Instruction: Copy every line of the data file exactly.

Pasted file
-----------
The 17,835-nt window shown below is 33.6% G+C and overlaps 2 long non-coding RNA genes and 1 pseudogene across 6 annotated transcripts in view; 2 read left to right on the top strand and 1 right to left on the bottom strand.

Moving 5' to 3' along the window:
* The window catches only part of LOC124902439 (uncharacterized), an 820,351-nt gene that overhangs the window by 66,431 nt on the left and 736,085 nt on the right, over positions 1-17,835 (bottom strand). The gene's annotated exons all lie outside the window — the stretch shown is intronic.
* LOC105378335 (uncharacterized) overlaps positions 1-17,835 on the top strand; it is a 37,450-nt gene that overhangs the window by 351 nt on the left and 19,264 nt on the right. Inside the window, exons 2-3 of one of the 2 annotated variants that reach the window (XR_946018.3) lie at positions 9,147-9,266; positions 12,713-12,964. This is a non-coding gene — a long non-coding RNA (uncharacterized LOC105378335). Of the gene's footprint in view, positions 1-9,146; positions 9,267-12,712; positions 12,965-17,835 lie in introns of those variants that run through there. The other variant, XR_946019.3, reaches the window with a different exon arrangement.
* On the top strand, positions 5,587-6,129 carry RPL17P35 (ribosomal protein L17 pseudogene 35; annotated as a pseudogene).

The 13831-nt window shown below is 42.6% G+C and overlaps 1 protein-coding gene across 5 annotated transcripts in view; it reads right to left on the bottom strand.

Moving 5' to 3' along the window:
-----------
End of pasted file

The 17,835-nt window shown below is 33.6% G+C and overlaps 2 long non-coding RNA genes and 1 pseudogene across 6 annotated transcripts in view; 2 read left to right on the top strand and 1 right to left on the bottom strand.

Moving 5' to 3' along the window:
* The window catches only part of LOC124902439 (uncharacterized), an 820,351-nt gene that overhangs the window by 66,431 nt on the left and 736,085 nt on the right, over positions 1-17,835 (bottom strand). The gene's annotated exons all lie outside the window — the stretch shown is intronic.
* LOC105378335 (uncharacterized) overlaps positions 1-17,835 on the top strand; it is a 37,450-nt gene that overhangs the window by 351 nt on the left and 19,264 nt on the right. Inside the window, exons 2-3 of one of the 2 annotated variants that reach the window (XR_946018.3) lie at positions 9,147-9,266; positions 12,713-12,964. This is a non-coding gene — a long non-coding RNA (uncharacterized LOC105378335). Of the gene's footprint in view, positions 1-9,146; positions 9,267-12,712; positions 12,965-17,835 lie in introns of those variants that run through there. The other variant, XR_946019.3, reaches the window with a different exon arrangement.
* On the top strand, positions 5,587-6,129 carry RPL17P35 (ribosomal protein L17 pseudogene 35; annotated as a pseudogene).

The 13831-nt window shown below is 42.6% G+C and overlaps 1 protein-coding gene across 5 annotated transcripts in view; it reads right to left on the bottom strand.

Moving 5' to 3' along the window: